After breakfast we decided to take a drive to La Ferme du Rondeau in the village of Lavans-Vuillafans. The farm grows and makes a large array of products, including goat and cow cheeses, and also has a ferme auberge (basically a farm restaurant) and a gite for rent. It’s in a beautiful setting high up in the hills, and we picked up a few goat cheeses before heading down to the valley for a visit to the village of Vuillafans. On the way to the farm we had spotted this impressive church in the middle of the coutryside.
Like Ornans, Vuillafans is on the Loue River. We spent a little time wandering through the village, crossing the river, and visiting the beautiful old church, which dates from the 14th century.
And if you find yourself in Vuillafans and crave cheese, you can get some any time of the day or night at this machine that dispenses Comte and Morbier in several sizes, produced by the fruitiere (cheese cooperative) up in the hills.
We then returned to Ornans and had lunch at our gite. In the afternoon we decided to stay in Ornans and do some walking. We had a brochure put together by the tourist office that directs you on a historical walking tour in the vicinity of the Loue River on both banks. The walk was fantastic, with many great views of the river and the town from different angles, as well as numerous historic buildings. It’s easy to see why Gustave Courbet was inspired in his painting by the Loue Valley.
Towards the end of the walk heading back towards our gite we came across these two hard working goats that were employed at clearing the grass on the hillside. They were much quieter than the man on the other side of the road doing clearing with a weed whacker.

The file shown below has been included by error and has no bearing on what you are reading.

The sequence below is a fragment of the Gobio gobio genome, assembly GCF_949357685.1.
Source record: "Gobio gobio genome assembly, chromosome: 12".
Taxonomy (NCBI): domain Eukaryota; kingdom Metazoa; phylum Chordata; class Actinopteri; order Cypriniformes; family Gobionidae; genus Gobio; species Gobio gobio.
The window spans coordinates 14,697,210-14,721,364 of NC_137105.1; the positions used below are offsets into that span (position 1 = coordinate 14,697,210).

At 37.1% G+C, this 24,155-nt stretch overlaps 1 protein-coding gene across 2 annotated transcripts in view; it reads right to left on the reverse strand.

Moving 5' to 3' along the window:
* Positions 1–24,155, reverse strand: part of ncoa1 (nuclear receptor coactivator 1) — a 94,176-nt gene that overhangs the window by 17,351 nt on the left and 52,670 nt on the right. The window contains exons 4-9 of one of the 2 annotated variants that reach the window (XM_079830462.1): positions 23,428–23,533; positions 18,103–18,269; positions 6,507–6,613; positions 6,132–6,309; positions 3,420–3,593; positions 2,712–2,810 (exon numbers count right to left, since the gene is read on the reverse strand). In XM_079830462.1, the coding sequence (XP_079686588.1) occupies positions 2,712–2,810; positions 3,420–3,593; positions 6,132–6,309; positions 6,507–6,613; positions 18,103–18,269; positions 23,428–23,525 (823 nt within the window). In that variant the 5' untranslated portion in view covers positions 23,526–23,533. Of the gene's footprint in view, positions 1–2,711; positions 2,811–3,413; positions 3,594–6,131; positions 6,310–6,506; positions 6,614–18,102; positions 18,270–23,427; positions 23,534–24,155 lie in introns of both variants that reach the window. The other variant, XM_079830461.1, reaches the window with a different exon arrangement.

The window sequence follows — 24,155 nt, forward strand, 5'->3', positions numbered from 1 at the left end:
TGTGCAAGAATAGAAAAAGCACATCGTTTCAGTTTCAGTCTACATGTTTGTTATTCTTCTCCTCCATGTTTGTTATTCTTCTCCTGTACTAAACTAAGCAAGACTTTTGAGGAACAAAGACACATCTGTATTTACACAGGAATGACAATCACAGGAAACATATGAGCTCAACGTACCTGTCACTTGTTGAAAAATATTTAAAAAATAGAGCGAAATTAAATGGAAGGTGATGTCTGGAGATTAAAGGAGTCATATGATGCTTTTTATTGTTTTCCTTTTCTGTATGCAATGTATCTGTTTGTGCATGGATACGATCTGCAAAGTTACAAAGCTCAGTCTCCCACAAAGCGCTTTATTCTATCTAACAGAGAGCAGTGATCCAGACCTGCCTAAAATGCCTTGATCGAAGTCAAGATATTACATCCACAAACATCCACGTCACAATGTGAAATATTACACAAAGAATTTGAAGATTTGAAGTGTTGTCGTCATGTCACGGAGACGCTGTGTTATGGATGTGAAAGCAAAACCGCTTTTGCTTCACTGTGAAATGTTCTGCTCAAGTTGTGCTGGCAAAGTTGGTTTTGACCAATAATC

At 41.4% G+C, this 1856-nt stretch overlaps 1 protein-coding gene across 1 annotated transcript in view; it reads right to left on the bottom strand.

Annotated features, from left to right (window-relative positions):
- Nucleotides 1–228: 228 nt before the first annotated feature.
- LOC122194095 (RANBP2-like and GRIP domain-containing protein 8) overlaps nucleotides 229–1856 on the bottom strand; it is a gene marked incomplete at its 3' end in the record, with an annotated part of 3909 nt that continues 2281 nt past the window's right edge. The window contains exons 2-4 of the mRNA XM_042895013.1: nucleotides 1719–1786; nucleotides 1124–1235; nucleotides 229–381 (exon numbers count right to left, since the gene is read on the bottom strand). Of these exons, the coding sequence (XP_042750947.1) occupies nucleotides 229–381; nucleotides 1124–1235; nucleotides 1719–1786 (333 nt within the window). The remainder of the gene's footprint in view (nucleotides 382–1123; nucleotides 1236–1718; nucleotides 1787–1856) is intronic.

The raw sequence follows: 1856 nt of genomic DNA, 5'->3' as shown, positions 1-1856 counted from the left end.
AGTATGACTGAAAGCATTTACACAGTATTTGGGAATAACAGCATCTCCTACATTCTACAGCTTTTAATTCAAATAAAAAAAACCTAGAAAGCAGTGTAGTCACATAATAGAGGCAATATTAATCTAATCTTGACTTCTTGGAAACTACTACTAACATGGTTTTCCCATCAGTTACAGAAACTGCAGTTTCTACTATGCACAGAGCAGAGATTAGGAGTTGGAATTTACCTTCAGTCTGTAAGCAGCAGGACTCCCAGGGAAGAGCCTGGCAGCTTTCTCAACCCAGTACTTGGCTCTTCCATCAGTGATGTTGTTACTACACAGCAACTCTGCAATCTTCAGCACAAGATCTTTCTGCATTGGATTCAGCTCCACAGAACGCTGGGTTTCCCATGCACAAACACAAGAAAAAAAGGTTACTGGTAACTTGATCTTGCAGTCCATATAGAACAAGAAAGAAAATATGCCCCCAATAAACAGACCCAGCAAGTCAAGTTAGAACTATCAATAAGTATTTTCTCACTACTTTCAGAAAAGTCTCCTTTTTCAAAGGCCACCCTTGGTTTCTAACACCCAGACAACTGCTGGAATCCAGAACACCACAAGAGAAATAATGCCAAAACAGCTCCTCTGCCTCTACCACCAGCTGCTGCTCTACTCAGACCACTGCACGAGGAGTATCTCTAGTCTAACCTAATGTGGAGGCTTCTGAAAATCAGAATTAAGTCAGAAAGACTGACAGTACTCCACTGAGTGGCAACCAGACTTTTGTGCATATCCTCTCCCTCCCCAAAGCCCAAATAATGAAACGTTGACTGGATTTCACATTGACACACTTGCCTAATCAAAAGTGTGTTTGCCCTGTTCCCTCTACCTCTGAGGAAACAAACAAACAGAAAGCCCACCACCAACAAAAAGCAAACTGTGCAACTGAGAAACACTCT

After our walk we stopped at the boulangerie to pick up some pastries for dessert, then headed back to our gite for aperitifs and then dinner. After dinner we took a walk down to the river and the center of town; the daylight lasts quite long now even though it’s only the end of April.
Tuesday morning I again walked to the boulangerie and picked up breakfast items. After breakfast we headed off to visit some sites a little to the west of Ornans, first stopping at the fromagerie in town to pick up some aged Comté and Morbier. We then made a brief stop to view Chateau de Cleron, a private chateau on the Loue River that we had passed by a few years ago when we were in the area. The chateau is only open during the Summer, so we just stopped to get a view and take some pictures.
We then stopped in the village of Quingey, which is one of the Cités de Caractere of the Franche Comté region. It has a lovely old church in the center, Eglise St. Martin, some well-preserved old houses, and was the birthplace of Pope Calixte II, born in the 11th Century and elected Pope in 1119.
After leaving Quingey we drove to the village of Arc-et-Senans to visit the Salins Royal (Royal Saltworks). Several years ago we had visited the saltworks in Salins-les-Bains, which had been the principal saltworks in the area. However, it became increasingly costly to buy and transport the wood needed to be burned in order to evaporate salt from the salt water that ran through the region. To ameliorate the problem, the owners of the saltworks in Salins decided that instead of bringing the wood to Salins, they would build a massive saltworks in Arc-et-Senans, where there was plenty of wood, and bring the water from Salins-les-Bains via piping to produce salt at the Royal Saltworks in Arc-et-Senans. It worked for a number of years, but eventually problems with the water source in Salins and economic factors caused the closure of both saltworks. However, the buildings still exist in both places, and there are museums which include explanations of the saltworks.
|Main Entrance to Royal Saltworks|
After leaving Arc-et-Senans we drove back to Ornans for a late lunch, followed by another walk up above the town. We saw that the goats were still hard at work clearing their field.